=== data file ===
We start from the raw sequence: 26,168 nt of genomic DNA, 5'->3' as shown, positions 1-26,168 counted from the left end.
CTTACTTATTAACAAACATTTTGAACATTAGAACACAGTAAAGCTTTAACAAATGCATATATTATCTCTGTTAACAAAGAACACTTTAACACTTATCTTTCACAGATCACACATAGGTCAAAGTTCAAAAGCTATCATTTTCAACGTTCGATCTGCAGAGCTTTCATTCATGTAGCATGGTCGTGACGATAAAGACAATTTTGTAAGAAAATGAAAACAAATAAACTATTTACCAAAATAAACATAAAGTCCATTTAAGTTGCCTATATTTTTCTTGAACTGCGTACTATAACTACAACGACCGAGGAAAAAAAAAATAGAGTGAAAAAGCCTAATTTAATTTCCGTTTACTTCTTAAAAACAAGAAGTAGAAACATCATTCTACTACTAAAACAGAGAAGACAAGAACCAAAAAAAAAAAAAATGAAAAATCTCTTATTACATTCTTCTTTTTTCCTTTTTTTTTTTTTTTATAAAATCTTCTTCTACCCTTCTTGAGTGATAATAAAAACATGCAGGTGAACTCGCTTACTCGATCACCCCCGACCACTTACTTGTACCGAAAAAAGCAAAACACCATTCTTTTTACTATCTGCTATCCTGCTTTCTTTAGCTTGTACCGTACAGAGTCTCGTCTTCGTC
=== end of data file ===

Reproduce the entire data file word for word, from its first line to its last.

We start from the raw sequence: 26,168 nt of genomic DNA, 5'->3' as shown, positions 1-26,168 counted from the left end.
CTTACTTATTAACAAACATTTTGAACATTAGAACACAGTAAAGCTTTAACAAATGCATATATTATCTCTGTTAACAAAGAACACTTTAACACTTATCTTTCACAGATCACACATAGGTCAAAGTTCAAAAGCTATCATTTTCAACGTTCGATCTGCAGAGCTTTCATTCATGTAGCATGGTCGTGACGATAAAGACAATTTTGTAAGAAAATGAAAACAAATAAACTATTTACCAAAATAAACATAAAGTCCATTTAAGTTGCCTATATTTTTCTTGAACTGCGTACTATAACTACAACGACCGAGGAAAAAAAAAATAGAGTGAAAAAGCCTAATTTAATTTCCGTTTACTTCTTAAAAACAAGAAGTAGAAACATCATTCTACTACTAAAACAGAGAAGACAAGAACCAAAAAAAAAAAAAATGAAAAATCTCTTATTACATTCTTCTTTTTTCCTTTTTTTTTTTTTTTATAAAATCTTCTTCTACCCTTCTTGAGTGATAATAAAAACATGCAGGTGAACTCGCTTACTCGATCACCCCCGACCACTTACTTGTACCGAAAAAAGCAAAACACCATTCTTTTTACTATCTGCTATCCTGCTTTCTTTAGCTTGTACCGTACAGAGTCTCGTCTTCGTC